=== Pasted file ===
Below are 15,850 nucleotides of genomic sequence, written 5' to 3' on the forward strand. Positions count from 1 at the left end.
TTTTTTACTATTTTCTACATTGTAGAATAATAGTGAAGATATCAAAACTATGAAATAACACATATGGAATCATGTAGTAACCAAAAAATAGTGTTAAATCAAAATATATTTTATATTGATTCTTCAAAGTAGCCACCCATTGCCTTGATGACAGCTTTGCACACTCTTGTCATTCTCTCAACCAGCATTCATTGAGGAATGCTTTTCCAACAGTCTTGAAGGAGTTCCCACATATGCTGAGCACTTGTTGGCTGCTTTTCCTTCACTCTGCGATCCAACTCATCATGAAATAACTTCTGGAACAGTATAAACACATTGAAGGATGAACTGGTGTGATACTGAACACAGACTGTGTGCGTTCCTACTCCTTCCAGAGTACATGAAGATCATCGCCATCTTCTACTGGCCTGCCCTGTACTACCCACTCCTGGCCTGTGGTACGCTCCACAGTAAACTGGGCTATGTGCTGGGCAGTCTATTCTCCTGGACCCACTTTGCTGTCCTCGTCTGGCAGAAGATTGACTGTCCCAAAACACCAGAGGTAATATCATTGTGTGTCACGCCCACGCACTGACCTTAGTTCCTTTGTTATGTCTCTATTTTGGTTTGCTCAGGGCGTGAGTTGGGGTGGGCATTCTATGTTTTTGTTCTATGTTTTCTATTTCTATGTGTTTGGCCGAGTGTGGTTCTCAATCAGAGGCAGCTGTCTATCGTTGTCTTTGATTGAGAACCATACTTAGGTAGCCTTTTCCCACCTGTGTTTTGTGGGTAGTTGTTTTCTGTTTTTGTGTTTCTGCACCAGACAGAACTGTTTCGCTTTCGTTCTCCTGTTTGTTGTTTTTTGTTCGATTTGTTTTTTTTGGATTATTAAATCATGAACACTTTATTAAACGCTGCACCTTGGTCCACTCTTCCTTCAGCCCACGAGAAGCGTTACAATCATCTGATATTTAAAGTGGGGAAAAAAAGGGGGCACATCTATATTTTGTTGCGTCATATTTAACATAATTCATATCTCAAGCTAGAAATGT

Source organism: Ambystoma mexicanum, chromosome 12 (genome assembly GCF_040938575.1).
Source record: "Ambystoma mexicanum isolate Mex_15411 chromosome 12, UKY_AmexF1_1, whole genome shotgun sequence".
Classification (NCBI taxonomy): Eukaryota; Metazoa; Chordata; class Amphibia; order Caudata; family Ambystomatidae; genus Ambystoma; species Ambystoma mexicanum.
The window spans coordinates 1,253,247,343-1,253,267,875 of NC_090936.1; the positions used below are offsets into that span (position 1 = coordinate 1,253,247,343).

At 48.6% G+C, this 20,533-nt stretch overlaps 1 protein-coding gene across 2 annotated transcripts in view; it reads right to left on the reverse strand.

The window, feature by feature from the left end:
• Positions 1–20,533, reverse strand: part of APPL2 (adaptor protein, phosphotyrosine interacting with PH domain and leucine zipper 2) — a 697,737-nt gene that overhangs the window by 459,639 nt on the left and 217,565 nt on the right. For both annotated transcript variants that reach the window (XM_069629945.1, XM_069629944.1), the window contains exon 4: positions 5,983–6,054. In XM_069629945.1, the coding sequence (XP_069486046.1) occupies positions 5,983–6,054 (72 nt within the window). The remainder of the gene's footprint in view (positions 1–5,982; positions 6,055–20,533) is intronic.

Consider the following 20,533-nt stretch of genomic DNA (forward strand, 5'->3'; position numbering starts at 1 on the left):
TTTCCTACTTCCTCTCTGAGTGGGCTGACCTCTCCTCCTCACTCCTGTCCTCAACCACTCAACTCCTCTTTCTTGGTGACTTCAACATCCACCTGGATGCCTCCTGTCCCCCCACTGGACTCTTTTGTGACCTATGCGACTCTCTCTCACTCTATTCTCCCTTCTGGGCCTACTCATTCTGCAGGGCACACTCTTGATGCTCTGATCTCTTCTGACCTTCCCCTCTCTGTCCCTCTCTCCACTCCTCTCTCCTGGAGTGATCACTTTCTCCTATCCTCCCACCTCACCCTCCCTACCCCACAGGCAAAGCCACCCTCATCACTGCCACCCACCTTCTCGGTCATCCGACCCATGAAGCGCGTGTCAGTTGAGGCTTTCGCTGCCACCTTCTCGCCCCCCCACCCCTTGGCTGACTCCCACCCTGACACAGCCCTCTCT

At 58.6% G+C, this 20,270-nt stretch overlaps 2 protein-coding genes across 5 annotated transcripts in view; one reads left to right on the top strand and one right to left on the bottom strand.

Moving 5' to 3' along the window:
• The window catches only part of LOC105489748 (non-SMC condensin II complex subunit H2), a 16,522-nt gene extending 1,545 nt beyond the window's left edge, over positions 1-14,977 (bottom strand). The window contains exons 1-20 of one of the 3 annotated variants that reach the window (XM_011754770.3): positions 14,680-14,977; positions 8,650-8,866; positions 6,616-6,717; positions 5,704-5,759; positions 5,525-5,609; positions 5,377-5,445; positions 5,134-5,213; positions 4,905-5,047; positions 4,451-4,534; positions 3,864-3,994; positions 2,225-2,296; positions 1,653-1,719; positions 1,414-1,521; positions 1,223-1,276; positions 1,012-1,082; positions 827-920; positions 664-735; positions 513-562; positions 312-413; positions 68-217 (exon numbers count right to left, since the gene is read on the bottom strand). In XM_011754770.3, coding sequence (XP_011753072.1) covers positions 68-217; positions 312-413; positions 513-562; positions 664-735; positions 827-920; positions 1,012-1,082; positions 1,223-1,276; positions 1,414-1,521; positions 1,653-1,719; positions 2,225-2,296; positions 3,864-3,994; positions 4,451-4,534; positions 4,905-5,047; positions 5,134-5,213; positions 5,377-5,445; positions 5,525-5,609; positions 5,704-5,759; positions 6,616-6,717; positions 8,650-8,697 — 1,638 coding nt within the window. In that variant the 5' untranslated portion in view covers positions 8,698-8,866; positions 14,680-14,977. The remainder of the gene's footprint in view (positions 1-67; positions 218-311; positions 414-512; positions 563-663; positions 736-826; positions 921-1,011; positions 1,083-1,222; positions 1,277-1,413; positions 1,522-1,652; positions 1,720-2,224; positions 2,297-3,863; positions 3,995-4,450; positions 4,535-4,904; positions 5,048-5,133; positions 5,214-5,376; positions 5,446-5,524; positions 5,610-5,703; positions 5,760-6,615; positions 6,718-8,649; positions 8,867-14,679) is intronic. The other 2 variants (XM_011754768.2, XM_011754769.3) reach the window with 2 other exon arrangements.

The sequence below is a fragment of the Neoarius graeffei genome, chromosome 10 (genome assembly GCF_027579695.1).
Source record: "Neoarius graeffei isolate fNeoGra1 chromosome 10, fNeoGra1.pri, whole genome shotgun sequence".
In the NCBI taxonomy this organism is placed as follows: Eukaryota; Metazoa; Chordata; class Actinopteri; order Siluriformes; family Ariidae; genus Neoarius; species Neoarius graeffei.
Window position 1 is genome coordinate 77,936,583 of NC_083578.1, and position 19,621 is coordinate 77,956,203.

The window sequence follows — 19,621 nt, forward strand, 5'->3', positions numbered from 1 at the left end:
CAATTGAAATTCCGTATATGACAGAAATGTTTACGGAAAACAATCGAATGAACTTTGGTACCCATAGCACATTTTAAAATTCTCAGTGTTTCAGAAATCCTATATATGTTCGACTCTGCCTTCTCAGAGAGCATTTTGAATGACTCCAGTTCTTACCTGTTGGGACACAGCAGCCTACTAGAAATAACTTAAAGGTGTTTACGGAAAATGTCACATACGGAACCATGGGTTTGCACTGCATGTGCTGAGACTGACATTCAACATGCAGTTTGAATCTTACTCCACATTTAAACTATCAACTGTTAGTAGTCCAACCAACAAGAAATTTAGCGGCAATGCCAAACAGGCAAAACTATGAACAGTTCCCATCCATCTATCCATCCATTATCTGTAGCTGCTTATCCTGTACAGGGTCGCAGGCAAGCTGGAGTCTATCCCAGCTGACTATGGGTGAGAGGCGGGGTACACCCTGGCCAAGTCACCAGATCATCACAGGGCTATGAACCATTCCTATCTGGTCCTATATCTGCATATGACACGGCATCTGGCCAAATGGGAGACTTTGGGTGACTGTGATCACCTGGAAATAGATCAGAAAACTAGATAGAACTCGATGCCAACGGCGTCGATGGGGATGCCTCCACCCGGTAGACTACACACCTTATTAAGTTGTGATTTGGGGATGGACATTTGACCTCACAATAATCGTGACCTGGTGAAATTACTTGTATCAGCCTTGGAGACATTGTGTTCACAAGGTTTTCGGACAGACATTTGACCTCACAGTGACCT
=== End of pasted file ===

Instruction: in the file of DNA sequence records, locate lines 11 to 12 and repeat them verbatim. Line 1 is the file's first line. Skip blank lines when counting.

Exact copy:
TTTCCTACTTCCTCTCTGAGTGGGCTGACCTCTCCTCCTCACTCCTGTCCTCAACCACTCAACTCCTCTTTCTTGGTGACTTCAACATCCACCTGGATGCCTCCTGTCCCCCCACTGGACTCTTTTGTGACCTATGCGACTCTCTCTCACTCTATTCTCCCTTCTGGGCCTACTCATTCTGCAGGGCACACTCTTGATGCTCTGATCTCTTCTGACCTTCCCCTCTCTGTCCCTCTCTCCACTCCTCTCTCCTGGAGTGATCACTTTCTCCTATCCTCCCACCTCACCCTCCCTACCCCACAGGCAAAGCCACCCTCATCACTGCCACCCACCTTCTCGGTCATCCGACCCATGAAGCGCGTGTCAGTTGAGGCTTTCGCTGCCACCTTCTCGCCCCCCCACCCCTTGGCTGACTCCCACCCTGACACAGCCCTCTCT

At 58.6% G+C, this 20,270-nt stretch overlaps 2 protein-coding genes across 5 annotated transcripts in view; one reads left to right on the top strand and one right to left on the bottom strand.